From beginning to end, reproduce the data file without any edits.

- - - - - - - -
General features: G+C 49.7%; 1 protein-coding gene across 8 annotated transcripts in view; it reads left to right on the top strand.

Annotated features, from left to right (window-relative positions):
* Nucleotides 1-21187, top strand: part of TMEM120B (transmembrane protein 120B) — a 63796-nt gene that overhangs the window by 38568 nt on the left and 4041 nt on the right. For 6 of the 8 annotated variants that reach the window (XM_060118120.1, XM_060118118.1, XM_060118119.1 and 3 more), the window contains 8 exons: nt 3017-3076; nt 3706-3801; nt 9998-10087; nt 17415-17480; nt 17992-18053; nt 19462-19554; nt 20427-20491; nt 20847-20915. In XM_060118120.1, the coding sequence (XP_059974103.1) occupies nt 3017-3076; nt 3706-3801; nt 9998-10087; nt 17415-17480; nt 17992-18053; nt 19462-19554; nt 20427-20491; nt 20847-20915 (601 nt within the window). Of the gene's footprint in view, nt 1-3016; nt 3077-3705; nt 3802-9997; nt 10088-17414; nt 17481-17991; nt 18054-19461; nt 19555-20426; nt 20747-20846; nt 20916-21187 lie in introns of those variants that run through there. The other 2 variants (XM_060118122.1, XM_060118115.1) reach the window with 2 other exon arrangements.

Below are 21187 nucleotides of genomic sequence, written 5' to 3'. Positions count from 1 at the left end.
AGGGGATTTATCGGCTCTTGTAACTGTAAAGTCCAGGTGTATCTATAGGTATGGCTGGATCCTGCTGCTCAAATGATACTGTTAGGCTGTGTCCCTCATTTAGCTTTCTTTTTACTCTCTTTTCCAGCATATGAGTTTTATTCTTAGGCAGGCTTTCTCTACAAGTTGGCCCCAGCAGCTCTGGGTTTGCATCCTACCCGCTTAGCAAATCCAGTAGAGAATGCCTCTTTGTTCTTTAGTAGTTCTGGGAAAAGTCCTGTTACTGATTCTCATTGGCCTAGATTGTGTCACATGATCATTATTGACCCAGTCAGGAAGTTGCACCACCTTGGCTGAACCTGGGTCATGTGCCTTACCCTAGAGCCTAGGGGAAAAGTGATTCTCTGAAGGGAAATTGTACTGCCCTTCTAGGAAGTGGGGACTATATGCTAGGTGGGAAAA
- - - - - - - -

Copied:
General features: G+C 49.7%; 1 protein-coding gene across 8 annotated transcripts in view; it reads left to right on the top strand.

Annotated features, from left to right (window-relative positions):
* Nucleotides 1-21187, top strand: part of TMEM120B (transmembrane protein 120B) — a 63796-nt gene that overhangs the window by 38568 nt on the left and 4041 nt on the right. For 6 of the 8 annotated variants that reach the window (XM_060118120.1, XM_060118118.1, XM_060118119.1 and 3 more), the window contains 8 exons: nt 3017-3076; nt 3706-3801; nt 9998-10087; nt 17415-17480; nt 17992-18053; nt 19462-19554; nt 20427-20491; nt 20847-20915. In XM_060118120.1, the coding sequence (XP_059974103.1) occupies nt 3017-3076; nt 3706-3801; nt 9998-10087; nt 17415-17480; nt 17992-18053; nt 19462-19554; nt 20427-20491; nt 20847-20915 (601 nt within the window). Of the gene's footprint in view, nt 1-3016; nt 3077-3705; nt 3802-9997; nt 10088-17414; nt 17481-17991; nt 18054-19461; nt 19555-20426; nt 20747-20846; nt 20916-21187 lie in introns of those variants that run through there. The other 2 variants (XM_060118122.1, XM_060118115.1) reach the window with 2 other exon arrangements.

Below are 21187 nucleotides of genomic sequence, written 5' to 3'. Positions count from 1 at the left end.
AGGGGATTTATCGGCTCTTGTAACTGTAAAGTCCAGGTGTATCTATAGGTATGGCTGGATCCTGCTGCTCAAATGATACTGTTAGGCTGTGTCCCTCATTTAGCTTTCTTTTTACTCTCTTTTCCAGCATATGAGTTTTATTCTTAGGCAGGCTTTCTCTACAAGTTGGCCCCAGCAGCTCTGGGTTTGCATCCTACCCGCTTAGCAAATCCAGTAGAGAATGCCTCTTTGTTCTTTAGTAGTTCTGGGAAAAGTCCTGTTACTGATTCTCATTGGCCTAGATTGTGTCACATGATCATTATTGACCCAGTCAGGAAGTTGCACCACCTTGGCTGAACCTGGGTCATGTGCCTTACCCTAGAGCCTAGGGGAAAAGTGATTCTCTGAAGGGAAATTGTACTGCCCTTCTAGGAAGTGGGGACTATATGCTAGGTGGGAAAA